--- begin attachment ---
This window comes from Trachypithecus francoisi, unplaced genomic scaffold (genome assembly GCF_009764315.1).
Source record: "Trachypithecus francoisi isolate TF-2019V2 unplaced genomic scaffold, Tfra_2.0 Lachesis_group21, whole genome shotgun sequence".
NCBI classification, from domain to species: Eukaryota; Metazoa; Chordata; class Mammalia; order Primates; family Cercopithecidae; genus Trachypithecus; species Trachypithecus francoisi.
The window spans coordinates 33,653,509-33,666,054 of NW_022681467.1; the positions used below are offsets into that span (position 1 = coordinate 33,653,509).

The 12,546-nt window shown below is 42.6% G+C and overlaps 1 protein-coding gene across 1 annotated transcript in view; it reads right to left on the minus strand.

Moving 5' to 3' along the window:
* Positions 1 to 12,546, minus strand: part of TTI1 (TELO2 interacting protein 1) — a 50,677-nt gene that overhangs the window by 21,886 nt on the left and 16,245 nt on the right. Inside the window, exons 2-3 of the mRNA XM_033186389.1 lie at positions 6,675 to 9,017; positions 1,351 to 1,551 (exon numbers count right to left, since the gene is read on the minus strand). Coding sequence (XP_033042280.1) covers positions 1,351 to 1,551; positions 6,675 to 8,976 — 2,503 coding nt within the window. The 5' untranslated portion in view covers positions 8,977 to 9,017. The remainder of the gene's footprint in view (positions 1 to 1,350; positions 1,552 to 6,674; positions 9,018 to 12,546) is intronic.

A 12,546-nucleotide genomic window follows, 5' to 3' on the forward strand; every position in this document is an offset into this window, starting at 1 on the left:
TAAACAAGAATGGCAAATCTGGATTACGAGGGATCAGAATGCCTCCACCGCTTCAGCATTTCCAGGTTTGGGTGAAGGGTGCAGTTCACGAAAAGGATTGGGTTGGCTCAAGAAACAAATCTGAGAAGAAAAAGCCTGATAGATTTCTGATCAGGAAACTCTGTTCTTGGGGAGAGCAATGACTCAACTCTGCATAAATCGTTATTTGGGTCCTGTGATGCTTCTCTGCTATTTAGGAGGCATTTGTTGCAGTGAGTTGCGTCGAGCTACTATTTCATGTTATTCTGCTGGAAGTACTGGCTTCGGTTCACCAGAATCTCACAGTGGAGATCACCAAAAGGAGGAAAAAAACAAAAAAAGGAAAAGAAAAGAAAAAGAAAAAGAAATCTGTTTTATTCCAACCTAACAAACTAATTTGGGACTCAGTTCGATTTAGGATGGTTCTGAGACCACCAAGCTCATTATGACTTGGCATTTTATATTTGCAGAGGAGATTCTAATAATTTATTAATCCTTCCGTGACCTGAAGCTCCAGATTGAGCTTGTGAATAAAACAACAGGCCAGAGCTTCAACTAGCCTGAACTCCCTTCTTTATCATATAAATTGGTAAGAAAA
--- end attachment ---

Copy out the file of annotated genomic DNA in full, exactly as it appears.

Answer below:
This window comes from Trachypithecus francoisi, unplaced genomic scaffold (genome assembly GCF_009764315.1).
Source record: "Trachypithecus francoisi isolate TF-2019V2 unplaced genomic scaffold, Tfra_2.0 Lachesis_group21, whole genome shotgun sequence".
NCBI classification, from domain to species: Eukaryota; Metazoa; Chordata; class Mammalia; order Primates; family Cercopithecidae; genus Trachypithecus; species Trachypithecus francoisi.
The window spans coordinates 33,653,509-33,666,054 of NW_022681467.1; the positions used below are offsets into that span (position 1 = coordinate 33,653,509).

The 12,546-nt window shown below is 42.6% G+C and overlaps 1 protein-coding gene across 1 annotated transcript in view; it reads right to left on the minus strand.

Moving 5' to 3' along the window:
* Positions 1 to 12,546, minus strand: part of TTI1 (TELO2 interacting protein 1) — a 50,677-nt gene that overhangs the window by 21,886 nt on the left and 16,245 nt on the right. Inside the window, exons 2-3 of the mRNA XM_033186389.1 lie at positions 6,675 to 9,017; positions 1,351 to 1,551 (exon numbers count right to left, since the gene is read on the minus strand). Coding sequence (XP_033042280.1) covers positions 1,351 to 1,551; positions 6,675 to 8,976 — 2,503 coding nt within the window. The 5' untranslated portion in view covers positions 8,977 to 9,017. The remainder of the gene's footprint in view (positions 1 to 1,350; positions 1,552 to 6,674; positions 9,018 to 12,546) is intronic.

A 12,546-nucleotide genomic window follows, 5' to 3' on the forward strand; every position in this document is an offset into this window, starting at 1 on the left:
TAAACAAGAATGGCAAATCTGGATTACGAGGGATCAGAATGCCTCCACCGCTTCAGCATTTCCAGGTTTGGGTGAAGGGTGCAGTTCACGAAAAGGATTGGGTTGGCTCAAGAAACAAATCTGAGAAGAAAAAGCCTGATAGATTTCTGATCAGGAAACTCTGTTCTTGGGGAGAGCAATGACTCAACTCTGCATAAATCGTTATTTGGGTCCTGTGATGCTTCTCTGCTATTTAGGAGGCATTTGTTGCAGTGAGTTGCGTCGAGCTACTATTTCATGTTATTCTGCTGGAAGTACTGGCTTCGGTTCACCAGAATCTCACAGTGGAGATCACCAAAAGGAGGAAAAAAACAAAAAAAGGAAAAGAAAAGAAAAAGAAAAAGAAATCTGTTTTATTCCAACCTAACAAACTAATTTGGGACTCAGTTCGATTTAGGATGGTTCTGAGACCACCAAGCTCATTATGACTTGGCATTTTATATTTGCAGAGGAGATTCTAATAATTTATTAATCCTTCCGTGACCTGAAGCTCCAGATTGAGCTTGTGAATAAAACAACAGGCCAGAGCTTCAACTAGCCTGAACTCCCTTCTTTATCATATAAATTGGTAAGAAAA